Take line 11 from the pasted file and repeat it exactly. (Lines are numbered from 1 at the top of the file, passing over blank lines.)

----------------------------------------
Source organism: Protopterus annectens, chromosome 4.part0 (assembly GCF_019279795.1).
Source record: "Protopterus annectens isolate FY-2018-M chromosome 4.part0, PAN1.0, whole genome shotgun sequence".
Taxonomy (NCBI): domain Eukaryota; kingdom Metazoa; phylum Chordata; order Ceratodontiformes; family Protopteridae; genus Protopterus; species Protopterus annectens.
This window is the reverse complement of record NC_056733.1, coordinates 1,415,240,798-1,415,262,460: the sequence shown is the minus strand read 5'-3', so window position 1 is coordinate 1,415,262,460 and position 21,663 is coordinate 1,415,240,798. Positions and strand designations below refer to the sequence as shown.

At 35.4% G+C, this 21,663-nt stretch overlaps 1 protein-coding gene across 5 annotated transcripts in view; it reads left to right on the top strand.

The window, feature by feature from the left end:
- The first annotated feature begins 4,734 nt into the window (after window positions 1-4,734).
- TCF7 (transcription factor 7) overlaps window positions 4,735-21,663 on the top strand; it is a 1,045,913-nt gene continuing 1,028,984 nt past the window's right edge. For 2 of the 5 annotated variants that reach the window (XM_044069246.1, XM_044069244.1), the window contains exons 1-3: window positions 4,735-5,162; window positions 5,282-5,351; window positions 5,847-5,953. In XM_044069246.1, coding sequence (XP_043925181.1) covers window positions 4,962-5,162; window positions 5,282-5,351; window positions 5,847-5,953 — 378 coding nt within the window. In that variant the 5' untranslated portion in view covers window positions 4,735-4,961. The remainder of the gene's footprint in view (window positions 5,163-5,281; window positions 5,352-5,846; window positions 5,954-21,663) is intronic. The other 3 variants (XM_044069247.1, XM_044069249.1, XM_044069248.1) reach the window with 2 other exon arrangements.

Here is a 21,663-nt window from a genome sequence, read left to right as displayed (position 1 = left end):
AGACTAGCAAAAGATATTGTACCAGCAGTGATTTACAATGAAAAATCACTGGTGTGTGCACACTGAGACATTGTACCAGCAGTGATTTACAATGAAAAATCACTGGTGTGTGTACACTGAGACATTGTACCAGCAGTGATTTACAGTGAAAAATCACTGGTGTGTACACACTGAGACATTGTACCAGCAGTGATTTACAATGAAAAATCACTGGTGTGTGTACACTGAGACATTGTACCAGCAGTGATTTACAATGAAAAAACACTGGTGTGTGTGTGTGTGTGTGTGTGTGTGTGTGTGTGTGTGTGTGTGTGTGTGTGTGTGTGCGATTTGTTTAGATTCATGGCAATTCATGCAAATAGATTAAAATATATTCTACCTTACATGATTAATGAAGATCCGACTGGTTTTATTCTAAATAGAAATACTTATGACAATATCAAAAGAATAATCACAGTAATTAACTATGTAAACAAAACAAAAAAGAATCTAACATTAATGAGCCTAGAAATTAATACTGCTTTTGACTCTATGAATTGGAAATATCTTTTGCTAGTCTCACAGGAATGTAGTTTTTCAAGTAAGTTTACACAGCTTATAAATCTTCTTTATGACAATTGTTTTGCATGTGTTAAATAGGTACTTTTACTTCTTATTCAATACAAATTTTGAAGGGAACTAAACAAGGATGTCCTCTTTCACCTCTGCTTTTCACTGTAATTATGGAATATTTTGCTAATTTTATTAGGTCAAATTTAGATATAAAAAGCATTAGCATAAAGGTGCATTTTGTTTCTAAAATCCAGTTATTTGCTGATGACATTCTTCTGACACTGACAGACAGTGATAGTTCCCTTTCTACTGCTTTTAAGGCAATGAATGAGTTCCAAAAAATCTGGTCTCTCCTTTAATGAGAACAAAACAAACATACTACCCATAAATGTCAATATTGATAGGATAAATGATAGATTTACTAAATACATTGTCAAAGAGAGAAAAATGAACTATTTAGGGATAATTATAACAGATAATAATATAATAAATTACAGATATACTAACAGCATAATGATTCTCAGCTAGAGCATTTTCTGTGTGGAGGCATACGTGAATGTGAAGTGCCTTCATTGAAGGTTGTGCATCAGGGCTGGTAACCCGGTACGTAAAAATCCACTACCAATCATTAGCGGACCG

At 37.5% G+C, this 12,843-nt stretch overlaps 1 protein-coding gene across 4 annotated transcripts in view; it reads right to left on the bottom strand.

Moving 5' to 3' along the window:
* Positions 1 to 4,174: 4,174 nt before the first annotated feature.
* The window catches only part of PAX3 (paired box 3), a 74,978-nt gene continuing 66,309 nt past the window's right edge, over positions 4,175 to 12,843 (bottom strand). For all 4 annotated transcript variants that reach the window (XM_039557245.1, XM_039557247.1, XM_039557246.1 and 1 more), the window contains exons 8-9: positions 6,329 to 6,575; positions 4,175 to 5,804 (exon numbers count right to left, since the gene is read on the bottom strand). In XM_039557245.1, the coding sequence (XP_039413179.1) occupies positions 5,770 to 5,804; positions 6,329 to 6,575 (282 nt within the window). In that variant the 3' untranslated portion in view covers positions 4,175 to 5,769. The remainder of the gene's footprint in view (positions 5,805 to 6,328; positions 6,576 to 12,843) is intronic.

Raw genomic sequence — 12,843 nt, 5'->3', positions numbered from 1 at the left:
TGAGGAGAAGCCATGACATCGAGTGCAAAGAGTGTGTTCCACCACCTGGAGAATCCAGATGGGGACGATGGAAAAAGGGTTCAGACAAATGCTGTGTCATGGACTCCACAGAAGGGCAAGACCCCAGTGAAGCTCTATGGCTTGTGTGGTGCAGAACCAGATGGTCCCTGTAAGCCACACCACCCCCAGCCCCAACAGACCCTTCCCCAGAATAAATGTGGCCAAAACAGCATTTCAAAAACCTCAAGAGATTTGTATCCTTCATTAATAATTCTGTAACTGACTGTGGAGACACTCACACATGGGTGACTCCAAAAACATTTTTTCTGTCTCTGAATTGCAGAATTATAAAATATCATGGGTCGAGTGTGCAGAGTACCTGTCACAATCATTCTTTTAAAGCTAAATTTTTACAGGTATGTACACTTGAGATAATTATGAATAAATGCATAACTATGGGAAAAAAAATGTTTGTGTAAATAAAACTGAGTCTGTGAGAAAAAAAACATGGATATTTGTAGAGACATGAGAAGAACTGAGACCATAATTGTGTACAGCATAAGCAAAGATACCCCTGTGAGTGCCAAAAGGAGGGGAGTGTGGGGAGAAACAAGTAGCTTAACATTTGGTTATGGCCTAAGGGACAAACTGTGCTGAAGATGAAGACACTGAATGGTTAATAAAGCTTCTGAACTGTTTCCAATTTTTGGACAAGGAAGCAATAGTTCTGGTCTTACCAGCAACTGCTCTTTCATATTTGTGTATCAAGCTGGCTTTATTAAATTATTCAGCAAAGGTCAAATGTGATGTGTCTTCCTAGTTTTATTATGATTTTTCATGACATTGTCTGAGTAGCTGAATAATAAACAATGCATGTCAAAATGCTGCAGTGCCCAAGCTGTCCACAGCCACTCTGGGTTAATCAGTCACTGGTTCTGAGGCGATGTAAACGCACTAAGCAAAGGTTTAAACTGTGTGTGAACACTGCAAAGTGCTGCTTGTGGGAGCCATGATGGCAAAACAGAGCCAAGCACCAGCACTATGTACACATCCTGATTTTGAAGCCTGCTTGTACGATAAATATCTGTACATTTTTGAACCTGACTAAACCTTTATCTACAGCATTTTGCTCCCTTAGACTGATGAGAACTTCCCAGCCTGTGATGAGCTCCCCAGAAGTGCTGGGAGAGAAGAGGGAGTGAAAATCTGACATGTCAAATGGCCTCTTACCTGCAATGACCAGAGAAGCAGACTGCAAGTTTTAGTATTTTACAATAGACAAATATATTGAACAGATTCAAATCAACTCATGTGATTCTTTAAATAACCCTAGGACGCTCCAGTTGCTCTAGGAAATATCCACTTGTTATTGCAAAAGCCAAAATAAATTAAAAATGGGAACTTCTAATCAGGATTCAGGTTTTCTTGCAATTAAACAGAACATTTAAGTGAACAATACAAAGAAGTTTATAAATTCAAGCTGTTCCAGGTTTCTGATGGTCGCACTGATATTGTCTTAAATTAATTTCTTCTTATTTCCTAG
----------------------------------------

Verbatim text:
At 37.5% G+C, this 12,843-nt stretch overlaps 1 protein-coding gene across 4 annotated transcripts in view; it reads right to left on the bottom strand.